In India, Kindly Adjust

December 25, 2010
By

If ever there were a well adjusted country, it has got to be India. We define adjustment. It’s all over the place.

Ever been on a train? You stand in line to get a ticket, breathing a heavy sigh of relief on getting that prized confirmation. (Well, these days you wait with bated breath on-line to book tickets as soon as they are available, but that’s beside the point.)

On the appointed date you board the train, happy in the knowledge of having secured that train berth and looking forward to a peaceful trip. Ten minutes into the trip a happy family appears. Uncle Ji, Aunty Ji and two sweet little kids.

One girl. One boy. The perfect little Indian family. Hum Do Humare Do.

Uncleji promptly asks the kids to share your seat.

Arre bachchon uncle ke paas baith jao.
Bhai Saab, please adjust. Little children.

(Image courtesy: smh.com.au)

College going kids know what it feels like to be called uncle in front of a bogey full of passengers. Ah, the humiliation! And can you ever say no to little children?  People who do that go to hell. They say Televisions there alternate between Rakhi Sawant and Arnab Goswami. On loop.

Going by the current aviation trends, we are probably just a couple of years away from airlines offering 2-for-1 seats, which will be just that – two people sitting on a single seat. Kindly adjust.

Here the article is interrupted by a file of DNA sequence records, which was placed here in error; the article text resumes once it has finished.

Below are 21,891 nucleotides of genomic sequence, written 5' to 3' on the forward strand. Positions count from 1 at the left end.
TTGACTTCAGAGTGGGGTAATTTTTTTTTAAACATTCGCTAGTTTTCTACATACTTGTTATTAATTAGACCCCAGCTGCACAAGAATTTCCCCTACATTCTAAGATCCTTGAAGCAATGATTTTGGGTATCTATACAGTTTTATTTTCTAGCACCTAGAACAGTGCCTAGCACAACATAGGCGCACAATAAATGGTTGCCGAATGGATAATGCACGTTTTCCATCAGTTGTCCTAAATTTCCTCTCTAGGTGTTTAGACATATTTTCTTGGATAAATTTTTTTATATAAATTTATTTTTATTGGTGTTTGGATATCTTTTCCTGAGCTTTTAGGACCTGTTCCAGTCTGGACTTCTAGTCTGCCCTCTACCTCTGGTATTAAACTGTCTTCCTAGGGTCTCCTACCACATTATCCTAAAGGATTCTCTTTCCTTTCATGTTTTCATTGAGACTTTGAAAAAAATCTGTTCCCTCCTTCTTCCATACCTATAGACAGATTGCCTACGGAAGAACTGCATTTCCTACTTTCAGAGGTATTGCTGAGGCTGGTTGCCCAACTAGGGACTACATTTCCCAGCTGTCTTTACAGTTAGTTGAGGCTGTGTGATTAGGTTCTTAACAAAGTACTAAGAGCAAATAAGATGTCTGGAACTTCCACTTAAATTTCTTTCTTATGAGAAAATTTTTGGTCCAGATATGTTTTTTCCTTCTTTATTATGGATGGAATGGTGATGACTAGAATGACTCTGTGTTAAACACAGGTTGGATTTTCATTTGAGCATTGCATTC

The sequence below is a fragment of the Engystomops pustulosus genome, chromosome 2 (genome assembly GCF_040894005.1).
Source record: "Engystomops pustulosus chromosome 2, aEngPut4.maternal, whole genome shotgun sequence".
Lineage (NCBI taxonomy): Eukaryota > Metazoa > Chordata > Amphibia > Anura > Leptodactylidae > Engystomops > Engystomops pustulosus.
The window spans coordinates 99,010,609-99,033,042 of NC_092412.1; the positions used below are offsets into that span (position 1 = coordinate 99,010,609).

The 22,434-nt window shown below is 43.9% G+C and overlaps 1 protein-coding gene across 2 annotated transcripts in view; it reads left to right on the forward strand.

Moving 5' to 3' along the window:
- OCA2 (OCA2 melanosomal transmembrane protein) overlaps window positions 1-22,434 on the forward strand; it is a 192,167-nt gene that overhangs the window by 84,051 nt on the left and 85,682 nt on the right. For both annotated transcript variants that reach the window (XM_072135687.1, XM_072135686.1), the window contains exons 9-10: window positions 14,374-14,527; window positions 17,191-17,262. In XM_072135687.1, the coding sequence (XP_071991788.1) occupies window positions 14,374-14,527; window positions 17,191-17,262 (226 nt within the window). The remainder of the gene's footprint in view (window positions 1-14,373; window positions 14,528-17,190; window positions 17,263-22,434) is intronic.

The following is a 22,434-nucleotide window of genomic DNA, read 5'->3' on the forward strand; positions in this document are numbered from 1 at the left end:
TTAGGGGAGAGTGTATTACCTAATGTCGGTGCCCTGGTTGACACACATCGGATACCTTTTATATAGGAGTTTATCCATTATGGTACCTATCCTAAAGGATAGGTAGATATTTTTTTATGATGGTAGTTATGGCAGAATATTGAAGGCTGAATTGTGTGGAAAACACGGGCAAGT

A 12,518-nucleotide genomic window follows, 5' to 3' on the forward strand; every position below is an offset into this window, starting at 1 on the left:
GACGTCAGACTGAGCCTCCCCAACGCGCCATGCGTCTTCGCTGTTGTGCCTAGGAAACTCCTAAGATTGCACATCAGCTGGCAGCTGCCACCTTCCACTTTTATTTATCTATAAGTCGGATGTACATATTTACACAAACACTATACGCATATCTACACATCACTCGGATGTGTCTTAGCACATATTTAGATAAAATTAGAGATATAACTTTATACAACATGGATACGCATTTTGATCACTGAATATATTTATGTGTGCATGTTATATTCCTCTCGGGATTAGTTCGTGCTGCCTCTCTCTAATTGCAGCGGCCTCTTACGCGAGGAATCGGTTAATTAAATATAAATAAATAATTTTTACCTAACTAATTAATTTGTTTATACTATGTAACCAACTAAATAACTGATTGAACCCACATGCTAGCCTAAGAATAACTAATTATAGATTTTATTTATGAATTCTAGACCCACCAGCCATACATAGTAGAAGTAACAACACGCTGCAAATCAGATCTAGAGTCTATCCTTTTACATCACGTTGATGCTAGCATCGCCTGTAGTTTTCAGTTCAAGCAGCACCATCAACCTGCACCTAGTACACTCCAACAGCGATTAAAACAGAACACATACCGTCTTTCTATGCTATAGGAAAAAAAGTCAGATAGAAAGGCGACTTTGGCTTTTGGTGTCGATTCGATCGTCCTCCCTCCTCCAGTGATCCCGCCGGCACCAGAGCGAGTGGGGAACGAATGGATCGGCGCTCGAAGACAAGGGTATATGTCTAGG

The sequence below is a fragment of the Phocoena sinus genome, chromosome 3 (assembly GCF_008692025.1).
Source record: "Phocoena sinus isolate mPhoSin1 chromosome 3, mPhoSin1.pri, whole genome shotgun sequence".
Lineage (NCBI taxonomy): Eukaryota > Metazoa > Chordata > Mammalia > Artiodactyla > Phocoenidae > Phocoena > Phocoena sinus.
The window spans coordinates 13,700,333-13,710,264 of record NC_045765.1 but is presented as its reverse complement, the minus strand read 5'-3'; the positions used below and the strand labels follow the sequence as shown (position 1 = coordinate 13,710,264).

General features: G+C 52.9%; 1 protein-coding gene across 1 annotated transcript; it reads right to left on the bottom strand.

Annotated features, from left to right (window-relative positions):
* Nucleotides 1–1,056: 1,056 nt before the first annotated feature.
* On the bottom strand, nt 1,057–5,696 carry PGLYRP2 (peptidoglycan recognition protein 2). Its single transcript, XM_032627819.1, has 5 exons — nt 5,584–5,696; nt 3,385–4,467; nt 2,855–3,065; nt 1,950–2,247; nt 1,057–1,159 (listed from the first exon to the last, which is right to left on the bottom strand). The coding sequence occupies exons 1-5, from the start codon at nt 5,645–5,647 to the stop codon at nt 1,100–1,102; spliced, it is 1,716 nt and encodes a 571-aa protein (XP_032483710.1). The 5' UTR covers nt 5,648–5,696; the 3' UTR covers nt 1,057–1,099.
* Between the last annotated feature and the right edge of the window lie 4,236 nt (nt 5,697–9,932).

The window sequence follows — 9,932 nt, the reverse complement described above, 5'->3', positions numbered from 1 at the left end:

You reach your destination, and next day you are out on the road hoping to take your kids to the zoo. Not the Parliament, but the one with animals. The wild animals. Oh well, the place where they keep animals in cages, and there are no gun toting commandoes to intimidate you away.

Coming back to the point.

So you are out on the road driving happily. The road is two lanes each side, but today seems to be a particularly busy morning. There’s people all over the place.

How do we resolve this? Simple, we adjust. A two lane road is actually a misnomer. The road is capable of supporting five lanes, with additional space for the bikes, which can go pretty much anywhere, including the footpaths (and pedestrians).  Sometimes if there isn’t too much traffic on the other side we can take that as well, which potentially means an additional eight lanes on the two lane road. Awesomeness.

We’ll even share our roads with the occasional herd of buffaloes out on a leisure trip.

Live and let live. Share the space. Kindly adjust.